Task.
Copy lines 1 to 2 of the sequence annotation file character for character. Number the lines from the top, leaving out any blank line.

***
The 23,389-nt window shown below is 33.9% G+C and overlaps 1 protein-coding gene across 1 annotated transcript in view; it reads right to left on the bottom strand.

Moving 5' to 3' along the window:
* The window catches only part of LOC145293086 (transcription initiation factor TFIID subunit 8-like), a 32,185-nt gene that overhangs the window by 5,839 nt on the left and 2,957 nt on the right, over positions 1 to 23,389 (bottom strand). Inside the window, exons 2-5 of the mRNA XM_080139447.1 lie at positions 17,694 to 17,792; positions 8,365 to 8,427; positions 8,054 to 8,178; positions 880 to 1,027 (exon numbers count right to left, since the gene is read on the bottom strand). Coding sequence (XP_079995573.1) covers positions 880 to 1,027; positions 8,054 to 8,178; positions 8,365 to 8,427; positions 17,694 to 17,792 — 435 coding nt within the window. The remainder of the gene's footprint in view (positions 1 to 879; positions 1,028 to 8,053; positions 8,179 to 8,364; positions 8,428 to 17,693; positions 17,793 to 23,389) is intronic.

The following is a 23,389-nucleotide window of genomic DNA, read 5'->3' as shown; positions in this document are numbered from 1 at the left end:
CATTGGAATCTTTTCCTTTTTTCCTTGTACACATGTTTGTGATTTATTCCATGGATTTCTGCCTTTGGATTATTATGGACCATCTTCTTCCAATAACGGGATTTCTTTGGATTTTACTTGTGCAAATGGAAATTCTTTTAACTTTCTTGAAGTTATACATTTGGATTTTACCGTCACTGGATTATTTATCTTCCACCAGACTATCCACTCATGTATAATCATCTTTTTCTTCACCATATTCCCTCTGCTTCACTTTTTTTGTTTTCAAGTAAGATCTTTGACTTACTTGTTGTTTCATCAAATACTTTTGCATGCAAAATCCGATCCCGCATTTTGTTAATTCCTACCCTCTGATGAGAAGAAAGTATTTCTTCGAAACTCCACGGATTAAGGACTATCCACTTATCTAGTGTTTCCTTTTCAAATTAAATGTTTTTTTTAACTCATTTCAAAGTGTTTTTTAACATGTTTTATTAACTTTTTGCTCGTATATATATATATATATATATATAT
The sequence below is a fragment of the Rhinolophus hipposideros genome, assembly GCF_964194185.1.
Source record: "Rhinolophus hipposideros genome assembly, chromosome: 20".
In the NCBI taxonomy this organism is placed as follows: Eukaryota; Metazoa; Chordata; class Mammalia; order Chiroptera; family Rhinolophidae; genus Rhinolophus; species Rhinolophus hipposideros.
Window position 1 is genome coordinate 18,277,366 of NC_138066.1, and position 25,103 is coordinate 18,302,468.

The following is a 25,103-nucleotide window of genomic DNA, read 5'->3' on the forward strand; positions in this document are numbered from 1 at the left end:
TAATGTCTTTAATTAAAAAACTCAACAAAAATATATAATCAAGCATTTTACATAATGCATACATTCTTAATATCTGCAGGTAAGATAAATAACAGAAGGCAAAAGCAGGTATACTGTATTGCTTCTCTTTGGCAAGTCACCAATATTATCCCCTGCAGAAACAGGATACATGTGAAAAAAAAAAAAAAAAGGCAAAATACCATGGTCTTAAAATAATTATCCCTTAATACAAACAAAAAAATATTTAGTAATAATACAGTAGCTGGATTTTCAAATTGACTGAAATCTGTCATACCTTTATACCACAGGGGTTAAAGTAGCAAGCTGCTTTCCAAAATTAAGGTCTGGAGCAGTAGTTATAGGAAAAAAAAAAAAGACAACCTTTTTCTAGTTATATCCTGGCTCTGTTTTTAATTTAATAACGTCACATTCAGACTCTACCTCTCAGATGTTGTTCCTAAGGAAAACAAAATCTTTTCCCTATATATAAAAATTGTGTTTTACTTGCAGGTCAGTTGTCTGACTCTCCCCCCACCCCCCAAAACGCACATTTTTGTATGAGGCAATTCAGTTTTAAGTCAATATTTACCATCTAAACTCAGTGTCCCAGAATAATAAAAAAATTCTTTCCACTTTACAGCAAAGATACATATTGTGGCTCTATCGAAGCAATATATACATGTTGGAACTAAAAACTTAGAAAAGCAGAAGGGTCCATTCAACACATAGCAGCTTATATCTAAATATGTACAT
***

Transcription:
The 23,389-nt window shown below is 33.9% G+C and overlaps 1 protein-coding gene across 1 annotated transcript in view; it reads right to left on the bottom strand.

Moving 5' to 3' along the window: